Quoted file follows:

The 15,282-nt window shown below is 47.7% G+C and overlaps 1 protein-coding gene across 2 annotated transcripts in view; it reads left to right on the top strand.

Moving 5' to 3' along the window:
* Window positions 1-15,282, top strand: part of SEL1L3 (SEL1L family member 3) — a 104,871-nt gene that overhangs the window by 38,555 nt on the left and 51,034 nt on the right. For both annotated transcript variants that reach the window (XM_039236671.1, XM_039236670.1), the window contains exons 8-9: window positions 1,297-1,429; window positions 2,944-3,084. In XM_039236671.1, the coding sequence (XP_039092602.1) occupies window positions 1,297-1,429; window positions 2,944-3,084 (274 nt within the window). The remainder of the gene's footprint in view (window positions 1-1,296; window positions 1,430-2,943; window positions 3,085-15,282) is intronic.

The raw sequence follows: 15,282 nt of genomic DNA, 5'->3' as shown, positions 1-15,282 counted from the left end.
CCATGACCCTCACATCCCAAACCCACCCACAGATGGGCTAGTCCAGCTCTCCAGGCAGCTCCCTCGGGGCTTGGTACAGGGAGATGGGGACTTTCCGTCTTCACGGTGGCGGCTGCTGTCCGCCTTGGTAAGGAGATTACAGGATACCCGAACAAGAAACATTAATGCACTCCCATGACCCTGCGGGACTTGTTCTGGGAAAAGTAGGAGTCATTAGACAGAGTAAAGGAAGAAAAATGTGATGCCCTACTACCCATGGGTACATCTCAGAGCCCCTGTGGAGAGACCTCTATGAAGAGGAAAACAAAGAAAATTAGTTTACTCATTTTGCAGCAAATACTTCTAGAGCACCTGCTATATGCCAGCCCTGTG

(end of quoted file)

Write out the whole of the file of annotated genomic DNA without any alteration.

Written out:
The 15,282-nt window shown below is 47.7% G+C and overlaps 1 protein-coding gene across 2 annotated transcripts in view; it reads left to right on the top strand.

Moving 5' to 3' along the window:
* Window positions 1-15,282, top strand: part of SEL1L3 (SEL1L family member 3) — a 104,871-nt gene that overhangs the window by 38,555 nt on the left and 51,034 nt on the right. For both annotated transcript variants that reach the window (XM_039236671.1, XM_039236670.1), the window contains exons 8-9: window positions 1,297-1,429; window positions 2,944-3,084. In XM_039236671.1, the coding sequence (XP_039092602.1) occupies window positions 1,297-1,429; window positions 2,944-3,084 (274 nt within the window). The remainder of the gene's footprint in view (window positions 1-1,296; window positions 1,430-2,943; window positions 3,085-15,282) is intronic.

The raw sequence follows: 15,282 nt of genomic DNA, 5'->3' as shown, positions 1-15,282 counted from the left end.
CCATGACCCTCACATCCCAAACCCACCCACAGATGGGCTAGTCCAGCTCTCCAGGCAGCTCCCTCGGGGCTTGGTACAGGGAGATGGGGACTTTCCGTCTTCACGGTGGCGGCTGCTGTCCGCCTTGGTAAGGAGATTACAGGATACCCGAACAAGAAACATTAATGCACTCCCATGACCCTGCGGGACTTGTTCTGGGAAAAGTAGGAGTCATTAGACAGAGTAAAGGAAGAAAAATGTGATGCCCTACTACCCATGGGTACATCTCAGAGCCCCTGTGGAGAGACCTCTATGAAGAGGAAAACAAAGAAAATTAGTTTACTCATTTTGCAGCAAATACTTCTAGAGCACCTGCTATATGCCAGCCCTGTG